When I started my bachelor studies in industrial design, I wasn’t sure if more design – and more design products – actually is what we need, because there are so many issues connected with what might be called trash overflow. Though most of the projects I made don’t reflect this state of mind, but they helped me learn to walk the paths of design. Now I’m starting to see big pictures everywhere, and all those old issues start coming up again.
The digital age brought massive changes to the way we live. Globalisation and technical progress have had many effects on most aspects of life. Not all of those can be described as positive in the way of helping the majority. So said majority went to the streets, demanding political change and fair wages.
In 2011, the Arab Spring gained momentum very fast by using twitter and Facebook to quickly organise demonstrations. Later that year, the occupy movement also was successful because many of the participants were digital natives. Also, they had support from anonymous.
But Twitter is not the only possibility offered to demonstrators by technology. There’s also Instructables. And 3D printers. Here are some riottech projects, found in the streettoolbox.
I recently got accepted for the master studies in Transformation Design at the Braunschweig University of Art. So a lot of people have asked me what Transformation Design actually is.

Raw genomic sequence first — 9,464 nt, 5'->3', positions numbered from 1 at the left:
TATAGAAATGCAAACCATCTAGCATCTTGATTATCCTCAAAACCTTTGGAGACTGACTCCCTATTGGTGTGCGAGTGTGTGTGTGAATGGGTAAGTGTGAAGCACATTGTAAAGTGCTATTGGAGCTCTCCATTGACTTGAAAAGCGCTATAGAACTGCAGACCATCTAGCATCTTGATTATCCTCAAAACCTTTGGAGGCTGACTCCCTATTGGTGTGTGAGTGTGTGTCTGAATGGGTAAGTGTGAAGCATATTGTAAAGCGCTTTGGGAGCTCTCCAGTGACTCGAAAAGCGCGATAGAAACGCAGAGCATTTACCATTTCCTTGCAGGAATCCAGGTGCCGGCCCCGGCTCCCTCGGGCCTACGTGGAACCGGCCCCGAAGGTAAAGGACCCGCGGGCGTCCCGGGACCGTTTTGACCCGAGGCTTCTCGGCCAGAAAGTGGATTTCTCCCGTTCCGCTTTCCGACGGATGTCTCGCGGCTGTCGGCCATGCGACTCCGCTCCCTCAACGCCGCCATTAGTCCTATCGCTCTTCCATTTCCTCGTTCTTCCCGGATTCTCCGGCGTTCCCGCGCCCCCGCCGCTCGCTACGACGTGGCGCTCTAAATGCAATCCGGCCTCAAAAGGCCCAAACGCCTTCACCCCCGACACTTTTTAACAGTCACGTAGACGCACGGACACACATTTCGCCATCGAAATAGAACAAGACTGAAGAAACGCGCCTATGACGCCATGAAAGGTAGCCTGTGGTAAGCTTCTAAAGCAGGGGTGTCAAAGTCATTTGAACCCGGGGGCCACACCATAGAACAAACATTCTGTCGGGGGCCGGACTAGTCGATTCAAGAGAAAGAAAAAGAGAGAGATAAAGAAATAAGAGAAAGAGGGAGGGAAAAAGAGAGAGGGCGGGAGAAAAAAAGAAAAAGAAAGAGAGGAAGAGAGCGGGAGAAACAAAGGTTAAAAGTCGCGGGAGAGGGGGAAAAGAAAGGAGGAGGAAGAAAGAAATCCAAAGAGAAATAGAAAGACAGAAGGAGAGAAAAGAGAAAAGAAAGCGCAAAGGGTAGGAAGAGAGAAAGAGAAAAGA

For one, it’s new. There is a Wikipedia article about it, but it hasn’t been translated to any language other than English yet.
So, since it was -and still is – difficult for me to describe in simple terms what’s it about. Therefore, I’m going to present it here, one part after another.
Today, I’ll start with how the idea came up, and from which core elements it started evolving.
“we buy things we don’t need, with money we don’t have, to impress people we don’t like.”
– fight club
The need for things is one of the core elements of human culture, only the amount changes, depending on cultural belonging and level of prosperity as the main factors.
Since the want for stuff is also the driving force of the whole economy, it’s basically a huge lever on the economy. This lever is at all times pulled in various directions by many kinds people. With varying success.
My Name is Arved, and in this blog, I will talk about the use of design for building a better future.
I am a 26 years old industrial designer, 3D-print tinker, SciFi audiobook junkie, and mostly unobtrusive vegan. I was born and still live and work in northern Germany. The concept of environmental-friendly living always struck me as sensible. In the age of 15, I stated that my first car will be an electric-driven one.
I finished my Bachelor of Arts in Industrial Design and am now aiming towards self-employment and master studies. Before and throughout my design studies, there has always been a thought which troubled me.